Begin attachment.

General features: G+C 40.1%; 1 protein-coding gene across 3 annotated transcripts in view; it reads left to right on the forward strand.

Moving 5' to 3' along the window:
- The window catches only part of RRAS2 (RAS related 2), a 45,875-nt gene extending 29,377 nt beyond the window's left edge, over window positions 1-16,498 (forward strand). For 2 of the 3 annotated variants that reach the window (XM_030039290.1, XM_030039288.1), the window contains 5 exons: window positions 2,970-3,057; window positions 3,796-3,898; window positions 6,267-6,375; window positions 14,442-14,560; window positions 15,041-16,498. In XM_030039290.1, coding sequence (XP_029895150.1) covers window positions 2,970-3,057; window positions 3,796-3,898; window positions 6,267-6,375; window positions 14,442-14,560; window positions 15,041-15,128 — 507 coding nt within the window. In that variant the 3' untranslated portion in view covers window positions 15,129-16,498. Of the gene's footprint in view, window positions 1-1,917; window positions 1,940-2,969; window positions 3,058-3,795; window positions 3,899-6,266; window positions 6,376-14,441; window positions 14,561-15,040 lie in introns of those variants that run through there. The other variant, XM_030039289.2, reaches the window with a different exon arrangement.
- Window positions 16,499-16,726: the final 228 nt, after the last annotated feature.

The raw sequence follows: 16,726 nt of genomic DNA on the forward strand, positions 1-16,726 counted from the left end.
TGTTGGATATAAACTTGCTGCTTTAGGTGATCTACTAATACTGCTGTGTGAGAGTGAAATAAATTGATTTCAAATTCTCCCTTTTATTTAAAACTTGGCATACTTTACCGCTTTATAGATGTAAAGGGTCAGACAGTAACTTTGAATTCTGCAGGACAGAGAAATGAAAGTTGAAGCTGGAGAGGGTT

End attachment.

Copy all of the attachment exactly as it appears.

General features: G+C 40.1%; 1 protein-coding gene across 3 annotated transcripts in view; it reads left to right on the forward strand.

Moving 5' to 3' along the window:
- The window catches only part of RRAS2 (RAS related 2), a 45,875-nt gene extending 29,377 nt beyond the window's left edge, over window positions 1-16,498 (forward strand). For 2 of the 3 annotated variants that reach the window (XM_030039290.1, XM_030039288.1), the window contains 5 exons: window positions 2,970-3,057; window positions 3,796-3,898; window positions 6,267-6,375; window positions 14,442-14,560; window positions 15,041-16,498. In XM_030039290.1, coding sequence (XP_029895150.1) covers window positions 2,970-3,057; window positions 3,796-3,898; window positions 6,267-6,375; window positions 14,442-14,560; window positions 15,041-15,128 — 507 coding nt within the window. In that variant the 3' untranslated portion in view covers window positions 15,129-16,498. Of the gene's footprint in view, window positions 1-1,917; window positions 1,940-2,969; window positions 3,058-3,795; window positions 3,899-6,266; window positions 6,376-14,441; window positions 14,561-15,040 lie in introns of those variants that run through there. The other variant, XM_030039289.2, reaches the window with a different exon arrangement.
- Window positions 16,499-16,726: the final 228 nt, after the last annotated feature.

The raw sequence follows: 16,726 nt of genomic DNA on the forward strand, positions 1-16,726 counted from the left end.
TGTTGGATATAAACTTGCTGCTTTAGGTGATCTACTAATACTGCTGTGTGAGAGTGAAATAAATTGATTTCAAATTCTCCCTTTTATTTAAAACTTGGCATACTTTACCGCTTTATAGATGTAAAGGGTCAGACAGTAACTTTGAATTCTGCAGGACAGAGAAATGAAAGTTGAAGCTGGAGAGGGTT